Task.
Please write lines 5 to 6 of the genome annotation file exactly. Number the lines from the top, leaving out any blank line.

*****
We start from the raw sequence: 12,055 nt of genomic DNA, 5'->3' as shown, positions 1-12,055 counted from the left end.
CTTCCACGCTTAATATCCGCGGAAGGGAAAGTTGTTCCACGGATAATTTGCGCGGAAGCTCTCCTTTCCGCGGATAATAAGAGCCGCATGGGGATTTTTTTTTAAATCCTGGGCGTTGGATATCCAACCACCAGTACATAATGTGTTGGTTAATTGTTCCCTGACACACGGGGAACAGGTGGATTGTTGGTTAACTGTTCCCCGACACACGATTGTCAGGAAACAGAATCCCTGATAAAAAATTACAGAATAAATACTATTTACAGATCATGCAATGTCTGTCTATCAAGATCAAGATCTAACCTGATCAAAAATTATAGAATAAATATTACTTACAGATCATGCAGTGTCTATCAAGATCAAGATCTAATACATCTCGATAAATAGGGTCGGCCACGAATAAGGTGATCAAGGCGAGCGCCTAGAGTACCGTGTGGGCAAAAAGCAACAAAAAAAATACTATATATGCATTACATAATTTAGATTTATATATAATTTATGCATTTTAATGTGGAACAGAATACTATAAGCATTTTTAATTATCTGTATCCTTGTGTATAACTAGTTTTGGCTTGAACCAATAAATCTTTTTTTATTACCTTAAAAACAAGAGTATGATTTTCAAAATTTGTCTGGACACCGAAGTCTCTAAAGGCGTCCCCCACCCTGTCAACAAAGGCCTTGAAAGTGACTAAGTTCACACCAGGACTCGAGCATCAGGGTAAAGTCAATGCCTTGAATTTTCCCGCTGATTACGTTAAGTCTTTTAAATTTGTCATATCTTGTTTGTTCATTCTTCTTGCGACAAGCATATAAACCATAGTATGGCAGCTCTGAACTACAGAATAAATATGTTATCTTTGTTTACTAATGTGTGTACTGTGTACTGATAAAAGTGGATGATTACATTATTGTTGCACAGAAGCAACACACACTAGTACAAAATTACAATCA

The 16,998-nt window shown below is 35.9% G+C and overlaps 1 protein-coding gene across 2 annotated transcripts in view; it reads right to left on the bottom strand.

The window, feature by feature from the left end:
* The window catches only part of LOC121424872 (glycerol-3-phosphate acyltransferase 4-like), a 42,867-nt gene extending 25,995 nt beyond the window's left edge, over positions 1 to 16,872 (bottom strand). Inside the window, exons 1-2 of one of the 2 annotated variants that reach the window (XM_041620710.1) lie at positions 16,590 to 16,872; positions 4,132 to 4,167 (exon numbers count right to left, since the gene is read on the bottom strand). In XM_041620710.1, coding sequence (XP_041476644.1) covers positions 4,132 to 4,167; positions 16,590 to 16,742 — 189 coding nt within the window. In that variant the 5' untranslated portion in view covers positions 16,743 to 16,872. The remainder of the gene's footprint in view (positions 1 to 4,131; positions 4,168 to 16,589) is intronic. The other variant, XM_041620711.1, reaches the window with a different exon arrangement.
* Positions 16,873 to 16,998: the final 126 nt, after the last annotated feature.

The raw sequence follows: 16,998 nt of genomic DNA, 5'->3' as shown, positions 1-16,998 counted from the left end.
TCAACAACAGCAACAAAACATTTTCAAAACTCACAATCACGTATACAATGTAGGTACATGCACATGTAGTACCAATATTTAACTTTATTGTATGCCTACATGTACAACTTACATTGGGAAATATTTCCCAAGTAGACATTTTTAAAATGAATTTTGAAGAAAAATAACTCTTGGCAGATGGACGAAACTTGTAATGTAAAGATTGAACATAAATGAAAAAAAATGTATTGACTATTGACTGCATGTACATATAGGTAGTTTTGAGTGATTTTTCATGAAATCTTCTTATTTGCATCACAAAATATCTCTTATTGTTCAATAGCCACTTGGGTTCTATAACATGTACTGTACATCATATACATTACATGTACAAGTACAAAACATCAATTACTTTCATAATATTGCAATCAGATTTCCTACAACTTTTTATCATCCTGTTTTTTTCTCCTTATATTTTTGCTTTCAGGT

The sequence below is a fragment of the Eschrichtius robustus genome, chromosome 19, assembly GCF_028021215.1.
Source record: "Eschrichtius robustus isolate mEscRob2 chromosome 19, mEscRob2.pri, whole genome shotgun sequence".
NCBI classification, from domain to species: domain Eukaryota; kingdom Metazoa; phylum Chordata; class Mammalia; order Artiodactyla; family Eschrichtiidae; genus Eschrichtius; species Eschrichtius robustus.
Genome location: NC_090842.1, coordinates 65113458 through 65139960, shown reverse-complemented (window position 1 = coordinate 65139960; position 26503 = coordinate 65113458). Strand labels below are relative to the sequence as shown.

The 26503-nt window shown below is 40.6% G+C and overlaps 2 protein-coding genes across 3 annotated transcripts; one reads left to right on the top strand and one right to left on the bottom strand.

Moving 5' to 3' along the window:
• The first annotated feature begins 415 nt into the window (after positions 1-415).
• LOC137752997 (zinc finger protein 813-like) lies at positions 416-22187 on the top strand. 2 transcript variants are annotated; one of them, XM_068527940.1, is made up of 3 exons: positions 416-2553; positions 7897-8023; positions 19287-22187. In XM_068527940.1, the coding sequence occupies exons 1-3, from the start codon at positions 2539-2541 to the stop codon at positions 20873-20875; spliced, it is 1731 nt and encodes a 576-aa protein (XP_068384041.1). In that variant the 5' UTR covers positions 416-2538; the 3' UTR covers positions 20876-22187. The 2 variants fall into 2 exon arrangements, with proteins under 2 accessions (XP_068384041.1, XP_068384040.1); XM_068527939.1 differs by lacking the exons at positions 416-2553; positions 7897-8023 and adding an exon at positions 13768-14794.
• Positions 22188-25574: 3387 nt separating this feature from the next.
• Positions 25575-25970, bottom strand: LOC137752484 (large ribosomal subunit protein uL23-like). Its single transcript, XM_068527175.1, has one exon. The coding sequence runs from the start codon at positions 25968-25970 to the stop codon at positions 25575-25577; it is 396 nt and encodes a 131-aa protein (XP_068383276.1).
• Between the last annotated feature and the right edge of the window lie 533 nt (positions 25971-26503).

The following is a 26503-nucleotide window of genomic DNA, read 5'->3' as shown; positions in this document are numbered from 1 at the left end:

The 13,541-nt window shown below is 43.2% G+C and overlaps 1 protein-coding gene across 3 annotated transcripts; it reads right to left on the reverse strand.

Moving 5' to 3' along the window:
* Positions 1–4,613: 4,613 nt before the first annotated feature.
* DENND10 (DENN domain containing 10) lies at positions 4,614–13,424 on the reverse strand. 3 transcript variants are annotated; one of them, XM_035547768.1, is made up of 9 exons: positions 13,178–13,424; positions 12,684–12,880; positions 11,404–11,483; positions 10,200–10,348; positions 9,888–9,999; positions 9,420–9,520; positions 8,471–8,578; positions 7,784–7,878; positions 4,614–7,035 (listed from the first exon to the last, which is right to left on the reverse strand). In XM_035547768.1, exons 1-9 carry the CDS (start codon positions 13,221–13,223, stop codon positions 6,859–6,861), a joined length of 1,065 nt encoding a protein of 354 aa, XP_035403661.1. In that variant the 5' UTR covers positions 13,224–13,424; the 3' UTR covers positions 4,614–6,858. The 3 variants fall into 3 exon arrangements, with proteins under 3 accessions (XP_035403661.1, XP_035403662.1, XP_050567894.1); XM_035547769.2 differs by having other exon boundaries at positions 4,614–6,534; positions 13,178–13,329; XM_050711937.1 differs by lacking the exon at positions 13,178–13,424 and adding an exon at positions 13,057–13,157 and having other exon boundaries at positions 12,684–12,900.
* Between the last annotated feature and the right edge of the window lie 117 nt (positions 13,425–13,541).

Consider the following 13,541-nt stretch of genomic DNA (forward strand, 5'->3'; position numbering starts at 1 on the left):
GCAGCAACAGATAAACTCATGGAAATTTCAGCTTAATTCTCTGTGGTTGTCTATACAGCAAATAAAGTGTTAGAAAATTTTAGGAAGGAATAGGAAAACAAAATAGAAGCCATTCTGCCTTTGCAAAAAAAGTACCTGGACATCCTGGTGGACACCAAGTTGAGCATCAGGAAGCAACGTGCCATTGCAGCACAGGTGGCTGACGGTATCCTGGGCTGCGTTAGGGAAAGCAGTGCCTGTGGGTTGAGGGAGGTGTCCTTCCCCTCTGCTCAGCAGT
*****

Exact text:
* The window catches only part of LOC121424872 (glycerol-3-phosphate acyltransferase 4-like), a 42,867-nt gene extending 25,995 nt beyond the window's left edge, over positions 1 to 16,872 (bottom strand). Inside the window, exons 1-2 of one of the 2 annotated variants that reach the window (XM_041620710.1) lie at positions 16,590 to 16,872; positions 4,132 to 4,167 (exon numbers count right to left, since the gene is read on the bottom strand). In XM_041620710.1, coding sequence (XP_041476644.1) covers positions 4,132 to 4,167; positions 16,590 to 16,742 — 189 coding nt within the window. In that variant the 5' untranslated portion in view covers positions 16,743 to 16,872. The remainder of the gene's footprint in view (positions 1 to 4,131; positions 4,168 to 16,589) is intronic. The other variant, XM_041620711.1, reaches the window with a different exon arrangement.
* Positions 16,873 to 16,998: the final 126 nt, after the last annotated feature.